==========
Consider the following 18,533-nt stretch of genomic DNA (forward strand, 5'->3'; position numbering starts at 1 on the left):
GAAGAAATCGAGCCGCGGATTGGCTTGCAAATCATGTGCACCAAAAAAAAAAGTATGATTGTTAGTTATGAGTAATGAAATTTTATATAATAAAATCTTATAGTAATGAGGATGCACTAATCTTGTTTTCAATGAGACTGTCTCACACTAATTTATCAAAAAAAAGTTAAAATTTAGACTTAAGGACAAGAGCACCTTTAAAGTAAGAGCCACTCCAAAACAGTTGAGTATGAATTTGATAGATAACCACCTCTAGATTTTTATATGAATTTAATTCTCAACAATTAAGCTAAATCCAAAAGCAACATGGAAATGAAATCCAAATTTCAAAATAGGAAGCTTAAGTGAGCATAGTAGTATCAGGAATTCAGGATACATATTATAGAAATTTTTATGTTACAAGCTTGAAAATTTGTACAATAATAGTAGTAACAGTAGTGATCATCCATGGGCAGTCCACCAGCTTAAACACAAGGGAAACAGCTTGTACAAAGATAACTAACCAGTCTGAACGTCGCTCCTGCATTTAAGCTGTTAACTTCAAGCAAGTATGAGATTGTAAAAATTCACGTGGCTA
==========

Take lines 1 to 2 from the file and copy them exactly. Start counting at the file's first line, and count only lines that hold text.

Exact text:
Consider the following 18,533-nt stretch of genomic DNA (forward strand, 5'->3'; position numbering starts at 1 on the left):
GAAGAAATCGAGCCGCGGATTGGCTTGCAAATCATGTGCACCAAAAAAAAAAGTATGATTGTTAGTTATGAGTAATGAAATTTTATATAATAAAATCTTATAGTAATGAGGATGCACTAATCTTGTTTTCAATGAGACTGTCTCACACTAATTTATCAAAAAAAAGTTAAAATTTAGACTTAAGGACAAGAGCACCTTTAAAGTAAGAGCCACTCCAAAACAGTTGAGTATGAATTTGATAGATAACCACCTCTAGATTTTTATATGAATTTAATTCTCAACAATTAAGCTAAATCCAAAAGCAACATGGAAATGAAATCCAAATTTCAAAATAGGAAGCTTAAGTGAGCATAGTAGTATCAGGAATTCAGGATACATATTATAGAAATTTTTATGTTACAAGCTTGAAAATTTGTACAATAATAGTAGTAACAGTAGTGATCATCCATGGGCAGTCCACCAGCTTAAACACAAGGGAAACAGCTTGTACAAAGATAACTAACCAGTCTGAACGTCGCTCCTGCATTTAAGCTGTTAACTTCAAGCAAGTATGAGATTGTAAAAATTCACGTGGCTA